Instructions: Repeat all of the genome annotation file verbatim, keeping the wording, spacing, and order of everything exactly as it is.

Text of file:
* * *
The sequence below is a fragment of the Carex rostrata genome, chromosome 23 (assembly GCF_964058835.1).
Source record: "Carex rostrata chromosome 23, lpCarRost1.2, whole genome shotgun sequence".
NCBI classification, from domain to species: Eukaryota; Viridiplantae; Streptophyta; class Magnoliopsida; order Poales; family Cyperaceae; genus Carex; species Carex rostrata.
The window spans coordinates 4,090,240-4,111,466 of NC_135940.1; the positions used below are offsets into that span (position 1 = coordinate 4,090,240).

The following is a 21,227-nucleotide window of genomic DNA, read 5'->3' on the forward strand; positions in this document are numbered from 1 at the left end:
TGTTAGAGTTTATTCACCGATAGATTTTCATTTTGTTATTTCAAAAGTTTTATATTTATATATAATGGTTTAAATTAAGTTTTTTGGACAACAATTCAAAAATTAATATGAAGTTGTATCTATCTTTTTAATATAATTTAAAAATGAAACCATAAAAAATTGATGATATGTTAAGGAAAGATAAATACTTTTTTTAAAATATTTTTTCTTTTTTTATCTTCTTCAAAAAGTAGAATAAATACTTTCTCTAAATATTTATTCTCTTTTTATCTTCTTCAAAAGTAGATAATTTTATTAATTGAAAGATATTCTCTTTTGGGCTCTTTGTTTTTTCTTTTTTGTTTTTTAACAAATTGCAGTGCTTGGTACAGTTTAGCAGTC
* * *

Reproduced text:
The sequence below is a fragment of the Carex rostrata genome, chromosome 23 (assembly GCF_964058835.1).
Source record: "Carex rostrata chromosome 23, lpCarRost1.2, whole genome shotgun sequence".
NCBI classification, from domain to species: Eukaryota; Viridiplantae; Streptophyta; class Magnoliopsida; order Poales; family Cyperaceae; genus Carex; species Carex rostrata.
The window spans coordinates 4,090,240-4,111,466 of NC_135940.1; the positions used below are offsets into that span (position 1 = coordinate 4,090,240).

The following is a 21,227-nucleotide window of genomic DNA, read 5'->3' on the forward strand; positions in this document are numbered from 1 at the left end:
TGTTAGAGTTTATTCACCGATAGATTTTCATTTTGTTATTTCAAAAGTTTTATATTTATATATAATGGTTTAAATTAAGTTTTTTGGACAACAATTCAAAAATTAATATGAAGTTGTATCTATCTTTTTAATATAATTTAAAAATGAAACCATAAAAAATTGATGATATGTTAAGGAAAGATAAATACTTTTTTTAAAATATTTTTTCTTTTTTTATCTTCTTCAAAAAGTAGAATAAATACTTTCTCTAAATATTTATTCTCTTTTTATCTTCTTCAAAAGTAGATAATTTTATTAATTGAAAGATATTCTCTTTTGGGCTCTTTGTTTTTTCTTTTTTGTTTTTTAACAAATTGCAGTGCTTGGTACAGTTTAGCAGTC